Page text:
In the mid-1990s, the proposed Grant Ranch residential development in Littleton (a suburb of Denver), CO, raised concerns with the residents of Bow Mar over potential adverse impacts to Bow Mar Lake. Approximately 77 ac. of the Grant Ranch development, in fact, are tributary to Bow Mar Lake, which has a long history of use by Bow Mar residents for swimming, fishing, watching wildlife, and other activities, and the lake is a significant visual amenity that enhances property values. To address residents’ concerns, such as increased sediment loading, accelerated eutrophication, increased bacterial concentrations, and visual impairment, the developer, the metropolitan district, representatives of the Bow Mar neighborhood, and technical consultants and attorneys from both sides negotiated a comprehensive stormwater agreement, dated March 1997.

This article describes the highly effective stormwater-quality management program stimulated by the 1997 agreement. Performance data for the past three and a half years, based on five fully automated monitoring stations and including both dry-weather and wet-weather events, are summarized. The program employs a broad mixture of nonstructural and structural best management practices (BMPs). Nonstructural BMPs include covenants that homeowners have signed and implemented, regular community education, and limitations on fertilizer and pesticide use. Structural BMPs include three extended dry detention basins (EDBs) that drain into a combination volume [WQCV, as defined by the American Society of Civil Engineers (ASCE) and the Water Environment Federation (WEF), 1998] over more than 40 hours, which is a major factor in its exceptional performance.

Figure 1. General Location Map

The stormwater agreement imposed many requirements on the developer and the metropolitan district, including numeric limits on both dry-weather and wet-weather discharges for a broad array of pollutants. The agreement specifies provisions that must be followed if the specified numeric thresholds are not met.

Figure 1 is a map of the location. Photographs 1, 2, and 3 show one of the EDBs and the wetland/retention pond.

1997 Comprehensive Stormwater Agreement
Tables 1 and 2 describe the numeric criteria, termed thresholds, that were established for the stormwater system. Based on state and federal water-quality criteria and standards, performance studies of other treatment systems in the Denver metropolitan area, values from national literature, interviews with BMP experts, and engineering judgment, these thresholds were the subject of much discussion and debate among the various engineers and scientists who helped to negotiate the agreement. Key elements related to the success of the agreement include built-in flexibility to revise the thresholds as data become available, a good working relationship between all parties to the agreement, and prompt responses to observed problems to ensure that the BMPs are functioning as designed. For certain constituents lacking performance data, all parties agreed to defer identification of thresholds until two to three years of monitoring data were available to provide a rational basis for the limits.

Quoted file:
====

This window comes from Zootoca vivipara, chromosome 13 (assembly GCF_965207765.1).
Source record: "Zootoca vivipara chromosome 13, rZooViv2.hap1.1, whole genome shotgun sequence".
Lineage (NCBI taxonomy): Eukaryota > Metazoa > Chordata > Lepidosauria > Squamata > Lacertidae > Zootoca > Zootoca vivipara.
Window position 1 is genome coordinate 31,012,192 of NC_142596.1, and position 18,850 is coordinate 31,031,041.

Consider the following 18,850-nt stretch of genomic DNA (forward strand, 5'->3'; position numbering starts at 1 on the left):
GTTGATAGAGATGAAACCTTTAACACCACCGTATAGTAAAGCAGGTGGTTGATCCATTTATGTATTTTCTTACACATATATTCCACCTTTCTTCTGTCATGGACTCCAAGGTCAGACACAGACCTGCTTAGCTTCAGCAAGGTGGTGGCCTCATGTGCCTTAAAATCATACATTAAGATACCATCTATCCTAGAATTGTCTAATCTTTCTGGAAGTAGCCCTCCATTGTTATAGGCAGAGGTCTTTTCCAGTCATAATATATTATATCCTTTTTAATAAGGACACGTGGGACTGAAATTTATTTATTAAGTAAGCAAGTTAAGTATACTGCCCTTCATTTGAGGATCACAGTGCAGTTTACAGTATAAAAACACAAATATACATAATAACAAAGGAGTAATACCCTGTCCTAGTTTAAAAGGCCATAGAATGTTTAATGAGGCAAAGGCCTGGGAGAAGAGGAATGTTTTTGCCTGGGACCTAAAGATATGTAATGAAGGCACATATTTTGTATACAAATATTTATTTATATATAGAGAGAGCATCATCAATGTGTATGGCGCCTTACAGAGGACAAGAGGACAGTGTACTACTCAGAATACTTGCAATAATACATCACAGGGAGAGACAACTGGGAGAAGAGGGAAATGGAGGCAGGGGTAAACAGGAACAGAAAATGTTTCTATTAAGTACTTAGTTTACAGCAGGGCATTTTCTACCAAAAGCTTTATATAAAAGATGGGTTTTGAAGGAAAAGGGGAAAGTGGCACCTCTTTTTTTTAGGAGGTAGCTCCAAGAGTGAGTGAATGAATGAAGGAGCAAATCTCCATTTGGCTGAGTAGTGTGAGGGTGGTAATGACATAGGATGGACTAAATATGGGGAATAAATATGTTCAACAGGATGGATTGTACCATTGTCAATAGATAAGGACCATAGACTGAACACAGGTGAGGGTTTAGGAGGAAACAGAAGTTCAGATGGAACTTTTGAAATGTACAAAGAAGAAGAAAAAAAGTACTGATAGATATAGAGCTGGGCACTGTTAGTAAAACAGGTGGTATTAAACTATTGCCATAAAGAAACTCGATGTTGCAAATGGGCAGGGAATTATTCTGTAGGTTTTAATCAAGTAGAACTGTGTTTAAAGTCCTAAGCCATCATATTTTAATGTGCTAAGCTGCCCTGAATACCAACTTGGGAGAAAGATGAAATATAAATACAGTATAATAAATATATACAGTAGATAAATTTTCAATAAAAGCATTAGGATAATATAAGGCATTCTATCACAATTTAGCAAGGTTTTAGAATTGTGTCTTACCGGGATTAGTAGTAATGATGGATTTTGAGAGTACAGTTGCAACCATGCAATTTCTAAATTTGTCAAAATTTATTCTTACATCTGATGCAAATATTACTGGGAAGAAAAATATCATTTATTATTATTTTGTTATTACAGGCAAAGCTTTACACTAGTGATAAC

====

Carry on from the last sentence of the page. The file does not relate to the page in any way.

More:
1. Extended dry detention basin 2. and 3. Wetland/retention pond

The agreement specifies that if the running average of the four most recent samples exceeds the thresholds in Tables 1 and 2, the metropolitan district must promptly ascertain why the desired performance is not being met and must implement suitable mitigation or maintenance measures.

Construction-Phase BMPs and Monitoring
During construction, the developer was required to meet a total settleable solids limit of 2.5 ml/l/hr. (as measured by an Imhoff Cone) at the downstream property line. This limitation was met by capturing runoff in sedimentation basins large enough to store approximately the total 10-year runoff volume. The sedimentation basins discharged through a perforated pipe diffuser into a meadow, where additional treatment occurred via overland flow over a distance of 300–400 ft. The performance of the treatment system during construction was excellent, with only one exceedance of the numeric limit during a time span of about three years, based on analysis of about 50 samples.